Kagan Bierman says each claim must be evaluated in its own right. “I start with the claimant. I ask if they have any witnesses, talk to the witnesses, then go to the accused and tell the person what the allegations are and give that person a chance to respond and give witnesses,” she says. “Then I sit down with the client and tell them what information and facts I have and give an assessment of the credibility of the people I’ve spoken with. The client always makes the decisions about what the resolution will be.”
Fans of hiring outside investigators say a thorough process can benefit accusers seeking justice as well as those who are falsely accused and later vindicated. And the fact that the scope of “bad behaviors” is broadening beyond sexual harassment only underscores the desire for consistency in response. In recent weeks, actor Fred Savage and Stranger Things creators Matt and Ross Duffer have been accused by female below-the-line workers of creating hostile work environments. In the case of the Duffers, Netflix said, “We looked into the concern … and found no wrongdoing.” Savage, accused by a costume designer on his short-lived series The Grinder, was cleared by Fox at the time in 2015. But he and the studio now face a lawsuit filed by the woman.
Sometimes staffers can be quizzed as part of multiple harassment probes going on simultaneously. Even before Nov. 3, when Netflix severed ties with House of Cards star Kevin Spacey after mounting allegations of sexual harassment, series staffers were receiving calls from an investigator asking about Cards co-star Robin Wright.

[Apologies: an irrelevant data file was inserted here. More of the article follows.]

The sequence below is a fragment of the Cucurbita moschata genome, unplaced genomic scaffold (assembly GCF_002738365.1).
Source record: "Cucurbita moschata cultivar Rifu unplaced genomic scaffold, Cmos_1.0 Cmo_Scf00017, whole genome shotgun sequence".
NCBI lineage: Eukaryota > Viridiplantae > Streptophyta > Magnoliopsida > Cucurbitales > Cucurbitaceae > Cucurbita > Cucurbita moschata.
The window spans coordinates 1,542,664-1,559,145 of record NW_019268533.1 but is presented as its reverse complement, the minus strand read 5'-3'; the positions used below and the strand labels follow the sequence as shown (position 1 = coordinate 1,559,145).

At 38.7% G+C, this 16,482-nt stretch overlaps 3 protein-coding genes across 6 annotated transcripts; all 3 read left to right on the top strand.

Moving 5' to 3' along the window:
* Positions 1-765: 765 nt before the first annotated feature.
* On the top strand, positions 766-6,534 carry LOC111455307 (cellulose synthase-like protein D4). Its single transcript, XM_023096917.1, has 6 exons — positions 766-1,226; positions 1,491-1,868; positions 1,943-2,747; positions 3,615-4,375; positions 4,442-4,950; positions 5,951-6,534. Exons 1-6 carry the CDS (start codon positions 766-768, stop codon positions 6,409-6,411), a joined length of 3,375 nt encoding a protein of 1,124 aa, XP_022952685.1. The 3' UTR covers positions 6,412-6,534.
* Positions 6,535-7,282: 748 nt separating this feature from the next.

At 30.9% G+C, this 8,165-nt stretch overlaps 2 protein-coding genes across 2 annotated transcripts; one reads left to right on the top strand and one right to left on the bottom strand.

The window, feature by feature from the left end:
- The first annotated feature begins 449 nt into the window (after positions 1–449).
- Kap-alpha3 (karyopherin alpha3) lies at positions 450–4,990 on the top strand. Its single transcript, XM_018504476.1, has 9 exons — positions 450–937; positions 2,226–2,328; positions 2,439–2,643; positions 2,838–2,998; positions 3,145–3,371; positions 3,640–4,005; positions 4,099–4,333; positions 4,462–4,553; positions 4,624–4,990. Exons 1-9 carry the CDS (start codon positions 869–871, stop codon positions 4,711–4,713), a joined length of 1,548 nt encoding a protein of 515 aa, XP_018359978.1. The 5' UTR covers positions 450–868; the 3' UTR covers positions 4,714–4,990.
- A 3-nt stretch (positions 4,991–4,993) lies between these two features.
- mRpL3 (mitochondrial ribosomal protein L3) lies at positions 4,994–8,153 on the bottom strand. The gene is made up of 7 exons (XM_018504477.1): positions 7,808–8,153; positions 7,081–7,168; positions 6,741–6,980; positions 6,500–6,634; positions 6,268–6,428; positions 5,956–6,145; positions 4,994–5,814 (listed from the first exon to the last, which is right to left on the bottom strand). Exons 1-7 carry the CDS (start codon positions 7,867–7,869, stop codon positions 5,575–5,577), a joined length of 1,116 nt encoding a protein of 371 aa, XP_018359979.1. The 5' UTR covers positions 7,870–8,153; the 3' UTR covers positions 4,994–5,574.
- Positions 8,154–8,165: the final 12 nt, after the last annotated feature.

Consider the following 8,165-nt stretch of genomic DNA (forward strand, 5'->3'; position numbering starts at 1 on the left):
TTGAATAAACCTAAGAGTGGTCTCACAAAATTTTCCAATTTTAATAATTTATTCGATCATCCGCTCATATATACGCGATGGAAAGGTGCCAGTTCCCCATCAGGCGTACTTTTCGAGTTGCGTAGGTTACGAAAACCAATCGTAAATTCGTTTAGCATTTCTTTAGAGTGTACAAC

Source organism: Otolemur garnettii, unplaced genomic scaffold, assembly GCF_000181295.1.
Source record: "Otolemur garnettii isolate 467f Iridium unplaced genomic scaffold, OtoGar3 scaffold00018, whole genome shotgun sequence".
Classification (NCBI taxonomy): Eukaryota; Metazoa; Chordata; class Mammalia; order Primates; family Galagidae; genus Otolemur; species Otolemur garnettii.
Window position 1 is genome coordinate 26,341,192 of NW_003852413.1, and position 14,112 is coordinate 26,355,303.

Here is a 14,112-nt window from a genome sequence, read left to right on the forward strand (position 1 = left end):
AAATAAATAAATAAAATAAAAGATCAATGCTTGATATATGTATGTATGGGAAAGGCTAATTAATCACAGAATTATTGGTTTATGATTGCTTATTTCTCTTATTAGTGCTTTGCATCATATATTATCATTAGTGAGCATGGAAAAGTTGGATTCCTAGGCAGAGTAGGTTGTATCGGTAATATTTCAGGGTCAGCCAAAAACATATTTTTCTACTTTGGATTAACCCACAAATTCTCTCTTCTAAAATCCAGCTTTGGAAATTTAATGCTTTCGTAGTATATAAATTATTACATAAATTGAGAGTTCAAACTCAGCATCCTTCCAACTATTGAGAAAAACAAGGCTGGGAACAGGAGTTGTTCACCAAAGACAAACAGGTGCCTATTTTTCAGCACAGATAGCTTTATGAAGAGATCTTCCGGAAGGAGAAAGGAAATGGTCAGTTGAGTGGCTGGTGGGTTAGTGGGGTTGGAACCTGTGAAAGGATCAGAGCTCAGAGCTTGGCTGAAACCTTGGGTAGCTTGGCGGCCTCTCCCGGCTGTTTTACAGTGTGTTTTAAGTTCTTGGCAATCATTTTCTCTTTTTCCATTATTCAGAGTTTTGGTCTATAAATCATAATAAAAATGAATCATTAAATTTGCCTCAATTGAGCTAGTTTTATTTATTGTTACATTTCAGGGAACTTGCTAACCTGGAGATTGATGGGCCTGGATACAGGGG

A Cards crewmember, a woman in the costume department, had lodged a formal complaint against Wright, accusing the actress of striking her during a fitting several months earlier. Sources say MRC, the show’s producer (which shares a parent company with THR), immediately launched an internal investigation, found no wrongdoing on the part of Wright and considers the matter closed. However, MRC’s investigation into Spacey remains open while the studio attempts to thoroughly follow up on all leads and complaints.
Lawyers say consistency is important because investigations are now the new normal in Hollywood. Notes Kagan Bierman, “Many claimants just want to be heard, want it to be taken seriously, want it to be investigated and want a resolution that works for them.”
Ashley Cullins and Marisa Guthrie contributed to this report.
This story first appeared in the April 12 issue of The Hollywood Reporter magazine. To receive the magazine, click here to subscribe.